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October Sky
There are two parables in the film: one intended, the other implied


I confess. A movie about a young boy's dream of becoming a rocket scientist as a means of escaping a bleak future in a declining coal mining community of West Virginia appeals to me profoundly, and connects with my own life story. Hence, I am not an objective reviewer of October Sky.  Having grown up in precisely the same time frame as the high school students in this film, not in a mining community, but in the identically fated steel manufacturing region of the Mahoning Valley in Ohio, I share a great deal with Homer H. Hickman, Jr whose autobiography, Rocket Boys, is the real life story that is the basis of this movie. To be sure this is a "feel good" movie without apology. From Homer's inspirational teacher, played by Laura Dern, to his stern, uncommunicative father, played by Chris Cooper, the characters in this movie are stereotypes. Homer and his group of buddies triumph against all odds and manage to transcend the obstacles that they face as idealistic adolescents growing up in Appalacia. Homer's way out is the dream of becoming a rocket scientist and we follow him as he confronts in succession, skeptical parents, incredulous peers, high school administrators, the police ... and more.

october.jpg (15367 bytes)At the same time, this movie is also a period piece which chronicles this country's own rude awakening in the early days of the Cold War when the Russians beat us in the first lap of the "space race."  Sputnik, the first artificial satellite to orbit the earth, was a wake-up call to America.  It inspired John F. Kennedy's dramatic pledge that we'd be the first nation to place a "man on the moon," and provoked massive new   investment in science and technology.  Now, looking back upon that period, it is clear that the United States not only triumphed over the Russians in the space race, but we've become the preminent nation on earth in terms of  technological prowess. Yet there is also a shadow side to this success story: a tale not touched upon by October Sky. For while we focused our attention upon the places where science and technology could lead us, we appear to have neglected the interior work: the renovation and renewal of the human spirit that must accompany any real progress in the material realm.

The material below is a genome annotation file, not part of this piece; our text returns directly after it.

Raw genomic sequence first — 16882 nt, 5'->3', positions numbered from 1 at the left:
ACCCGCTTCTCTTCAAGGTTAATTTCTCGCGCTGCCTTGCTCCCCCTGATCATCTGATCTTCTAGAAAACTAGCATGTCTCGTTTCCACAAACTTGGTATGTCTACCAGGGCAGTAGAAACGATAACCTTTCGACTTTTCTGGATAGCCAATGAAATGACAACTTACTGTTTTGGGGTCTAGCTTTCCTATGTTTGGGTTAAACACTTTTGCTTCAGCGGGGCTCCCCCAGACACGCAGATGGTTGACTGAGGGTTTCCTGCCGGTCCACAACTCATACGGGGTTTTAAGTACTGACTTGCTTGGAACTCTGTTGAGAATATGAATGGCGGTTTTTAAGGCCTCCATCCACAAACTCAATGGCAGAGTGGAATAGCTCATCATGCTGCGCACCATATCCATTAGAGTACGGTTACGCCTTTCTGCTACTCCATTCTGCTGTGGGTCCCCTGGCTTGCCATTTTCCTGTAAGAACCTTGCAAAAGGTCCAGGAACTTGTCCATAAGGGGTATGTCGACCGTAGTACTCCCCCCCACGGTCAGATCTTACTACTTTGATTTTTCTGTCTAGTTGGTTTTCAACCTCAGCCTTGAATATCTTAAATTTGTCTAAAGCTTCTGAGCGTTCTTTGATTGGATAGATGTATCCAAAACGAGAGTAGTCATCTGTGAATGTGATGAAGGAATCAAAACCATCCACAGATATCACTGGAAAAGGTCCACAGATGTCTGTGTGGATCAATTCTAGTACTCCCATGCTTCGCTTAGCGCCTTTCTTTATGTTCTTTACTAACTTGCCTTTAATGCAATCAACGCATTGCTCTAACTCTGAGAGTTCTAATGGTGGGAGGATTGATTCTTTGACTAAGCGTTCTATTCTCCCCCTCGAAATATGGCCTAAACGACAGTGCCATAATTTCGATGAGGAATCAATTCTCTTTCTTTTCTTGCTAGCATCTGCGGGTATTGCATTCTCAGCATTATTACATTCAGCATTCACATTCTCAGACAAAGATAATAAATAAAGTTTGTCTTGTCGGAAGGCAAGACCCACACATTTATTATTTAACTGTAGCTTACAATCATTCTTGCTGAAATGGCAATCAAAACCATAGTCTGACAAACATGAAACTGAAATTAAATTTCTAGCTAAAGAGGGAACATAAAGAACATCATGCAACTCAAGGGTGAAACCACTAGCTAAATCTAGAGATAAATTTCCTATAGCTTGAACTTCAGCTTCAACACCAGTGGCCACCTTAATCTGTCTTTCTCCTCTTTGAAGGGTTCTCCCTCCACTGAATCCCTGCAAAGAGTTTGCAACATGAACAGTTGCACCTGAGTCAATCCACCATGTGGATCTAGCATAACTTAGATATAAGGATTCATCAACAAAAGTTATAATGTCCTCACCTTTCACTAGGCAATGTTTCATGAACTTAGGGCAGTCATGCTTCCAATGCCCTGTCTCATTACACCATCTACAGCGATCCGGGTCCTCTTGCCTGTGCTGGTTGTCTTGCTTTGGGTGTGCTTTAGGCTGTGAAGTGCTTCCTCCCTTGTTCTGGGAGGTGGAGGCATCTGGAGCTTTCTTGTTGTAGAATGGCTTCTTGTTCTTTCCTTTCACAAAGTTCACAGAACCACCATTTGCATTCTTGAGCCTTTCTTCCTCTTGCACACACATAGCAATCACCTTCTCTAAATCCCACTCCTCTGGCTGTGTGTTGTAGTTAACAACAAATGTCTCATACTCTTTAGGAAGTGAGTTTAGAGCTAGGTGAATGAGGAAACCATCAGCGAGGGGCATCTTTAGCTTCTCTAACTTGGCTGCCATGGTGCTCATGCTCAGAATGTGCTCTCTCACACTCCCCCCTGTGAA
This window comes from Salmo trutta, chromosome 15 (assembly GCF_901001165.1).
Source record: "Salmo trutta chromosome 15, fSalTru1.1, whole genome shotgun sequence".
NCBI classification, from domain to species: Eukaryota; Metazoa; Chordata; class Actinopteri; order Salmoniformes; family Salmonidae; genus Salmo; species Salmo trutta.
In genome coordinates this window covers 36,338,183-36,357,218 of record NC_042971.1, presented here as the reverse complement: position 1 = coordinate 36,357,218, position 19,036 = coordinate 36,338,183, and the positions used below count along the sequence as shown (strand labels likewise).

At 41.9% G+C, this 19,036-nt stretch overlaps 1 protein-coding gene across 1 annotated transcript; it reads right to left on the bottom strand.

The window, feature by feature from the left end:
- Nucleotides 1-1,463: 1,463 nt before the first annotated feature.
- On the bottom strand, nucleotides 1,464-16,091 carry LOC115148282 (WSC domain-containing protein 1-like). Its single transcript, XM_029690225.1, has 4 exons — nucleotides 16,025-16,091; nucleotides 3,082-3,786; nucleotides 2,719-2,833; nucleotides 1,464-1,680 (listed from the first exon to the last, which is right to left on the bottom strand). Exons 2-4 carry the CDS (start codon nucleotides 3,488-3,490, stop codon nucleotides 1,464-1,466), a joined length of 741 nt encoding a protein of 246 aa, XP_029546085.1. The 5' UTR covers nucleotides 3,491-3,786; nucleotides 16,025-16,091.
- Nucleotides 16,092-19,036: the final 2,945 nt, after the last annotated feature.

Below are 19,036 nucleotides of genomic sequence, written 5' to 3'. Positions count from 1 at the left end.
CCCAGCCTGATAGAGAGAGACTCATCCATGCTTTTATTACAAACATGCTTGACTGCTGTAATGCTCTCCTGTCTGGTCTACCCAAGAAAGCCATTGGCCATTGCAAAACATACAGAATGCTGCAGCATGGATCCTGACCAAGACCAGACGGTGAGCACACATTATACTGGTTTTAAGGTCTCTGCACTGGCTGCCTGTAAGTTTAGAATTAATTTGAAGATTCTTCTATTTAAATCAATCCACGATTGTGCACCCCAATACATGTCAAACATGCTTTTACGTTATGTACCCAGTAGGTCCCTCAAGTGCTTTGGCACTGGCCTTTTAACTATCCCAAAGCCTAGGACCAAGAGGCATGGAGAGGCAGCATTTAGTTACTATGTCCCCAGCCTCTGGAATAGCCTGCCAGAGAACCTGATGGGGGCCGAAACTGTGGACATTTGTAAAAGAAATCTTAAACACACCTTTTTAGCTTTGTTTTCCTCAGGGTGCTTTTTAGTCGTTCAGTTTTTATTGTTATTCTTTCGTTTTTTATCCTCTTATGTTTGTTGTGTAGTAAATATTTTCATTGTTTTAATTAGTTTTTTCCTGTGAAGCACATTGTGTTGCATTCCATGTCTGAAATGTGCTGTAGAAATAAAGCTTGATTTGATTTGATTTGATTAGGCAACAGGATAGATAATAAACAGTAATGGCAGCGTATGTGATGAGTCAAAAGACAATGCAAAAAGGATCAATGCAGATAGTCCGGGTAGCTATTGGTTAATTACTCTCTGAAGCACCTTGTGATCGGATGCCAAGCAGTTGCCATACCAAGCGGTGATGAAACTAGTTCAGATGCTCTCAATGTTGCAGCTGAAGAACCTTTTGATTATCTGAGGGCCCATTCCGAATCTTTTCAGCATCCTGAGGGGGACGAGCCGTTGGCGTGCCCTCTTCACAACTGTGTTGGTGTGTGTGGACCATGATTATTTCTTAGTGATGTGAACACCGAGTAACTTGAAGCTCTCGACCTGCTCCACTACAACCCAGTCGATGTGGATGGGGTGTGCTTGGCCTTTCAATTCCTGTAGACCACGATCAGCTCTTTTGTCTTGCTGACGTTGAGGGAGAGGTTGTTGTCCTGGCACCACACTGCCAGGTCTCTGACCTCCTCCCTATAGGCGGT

Today the abandoned coal mines of Appalacia, like the rotting steel mills of the river valleys in Ohio and Pennsylvania, stand as cruel symbols of the human wreckage that is often left when one technology is replaced by another and insufficient attention is placed upon the moral and spiritual price of making such transitions. Today, in the opening years of a new millennium, as we complete this move from the industrial to the information age, what we need is a new wake-up call that will focus our attention upon those perennial questions that need attending to:  How do we care for those who are left behind or even destroyed by the engines of progress? How do we address the questions that remain even when all our material needs are satisfied?  And above all, what purpose does all our prowess serve?  For today, as always, without a sufficient purpose, even the most powerful nation on earth will one day surely perish. 

Charles Henderson
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